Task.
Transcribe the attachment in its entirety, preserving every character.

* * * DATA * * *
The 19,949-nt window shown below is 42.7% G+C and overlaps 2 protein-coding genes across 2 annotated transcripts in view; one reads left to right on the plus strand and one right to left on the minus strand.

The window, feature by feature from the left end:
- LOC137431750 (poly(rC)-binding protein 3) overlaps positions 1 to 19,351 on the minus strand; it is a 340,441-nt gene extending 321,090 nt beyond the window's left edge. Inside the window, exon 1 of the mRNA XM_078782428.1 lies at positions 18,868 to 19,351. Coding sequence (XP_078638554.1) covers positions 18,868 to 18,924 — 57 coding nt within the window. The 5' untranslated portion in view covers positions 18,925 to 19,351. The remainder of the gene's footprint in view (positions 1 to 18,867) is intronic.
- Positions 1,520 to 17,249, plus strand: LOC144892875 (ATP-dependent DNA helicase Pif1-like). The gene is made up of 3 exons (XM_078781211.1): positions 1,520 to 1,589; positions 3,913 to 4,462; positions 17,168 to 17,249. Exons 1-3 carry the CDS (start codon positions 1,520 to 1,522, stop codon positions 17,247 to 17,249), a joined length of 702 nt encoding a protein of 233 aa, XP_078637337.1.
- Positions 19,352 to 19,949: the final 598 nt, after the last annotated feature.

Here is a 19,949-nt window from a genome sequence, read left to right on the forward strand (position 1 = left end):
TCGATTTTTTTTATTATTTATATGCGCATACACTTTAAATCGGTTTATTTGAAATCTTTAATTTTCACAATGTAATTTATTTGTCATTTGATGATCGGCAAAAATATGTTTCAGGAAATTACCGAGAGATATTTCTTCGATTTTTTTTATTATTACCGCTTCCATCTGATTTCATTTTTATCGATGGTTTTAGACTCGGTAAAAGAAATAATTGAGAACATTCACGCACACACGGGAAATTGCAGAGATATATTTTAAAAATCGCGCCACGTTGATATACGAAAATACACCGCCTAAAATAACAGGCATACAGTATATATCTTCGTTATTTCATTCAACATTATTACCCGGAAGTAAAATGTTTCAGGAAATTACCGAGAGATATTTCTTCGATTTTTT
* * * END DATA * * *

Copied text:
The 19,949-nt window shown below is 42.7% G+C and overlaps 2 protein-coding genes across 2 annotated transcripts in view; one reads left to right on the plus strand and one right to left on the minus strand.

The window, feature by feature from the left end:
- LOC137431750 (poly(rC)-binding protein 3) overlaps positions 1 to 19,351 on the minus strand; it is a 340,441-nt gene extending 321,090 nt beyond the window's left edge. Inside the window, exon 1 of the mRNA XM_078782428.1 lies at positions 18,868 to 19,351. Coding sequence (XP_078638554.1) covers positions 18,868 to 18,924 — 57 coding nt within the window. The 5' untranslated portion in view covers positions 18,925 to 19,351. The remainder of the gene's footprint in view (positions 1 to 18,867) is intronic.
- Positions 1,520 to 17,249, plus strand: LOC144892875 (ATP-dependent DNA helicase Pif1-like). The gene is made up of 3 exons (XM_078781211.1): positions 1,520 to 1,589; positions 3,913 to 4,462; positions 17,168 to 17,249. Exons 1-3 carry the CDS (start codon positions 1,520 to 1,522, stop codon positions 17,247 to 17,249), a joined length of 702 nt encoding a protein of 233 aa, XP_078637337.1.
- Positions 19,352 to 19,949: the final 598 nt, after the last annotated feature.

Here is a 19,949-nt window from a genome sequence, read left to right on the forward strand (position 1 = left end):
TCGATTTTTTTTATTATTTATATGCGCATACACTTTAAATCGGTTTATTTGAAATCTTTAATTTTCACAATGTAATTTATTTGTCATTTGATGATCGGCAAAAATATGTTTCAGGAAATTACCGAGAGATATTTCTTCGATTTTTTTTATTATTACCGCTTCCATCTGATTTCATTTTTATCGATGGTTTTAGACTCGGTAAAAGAAATAATTGAGAACATTCACGCACACACGGGAAATTGCAGAGATATATTTTAAAAATCGCGCCACGTTGATATACGAAAATACACCGCCTAAAATAACAGGCATACAGTATATATCTTCGTTATTTCATTCAACATTATTACCCGGAAGTAAAATGTTTCAGGAAATTACCGAGAGATATTTCTTCGATTTTTT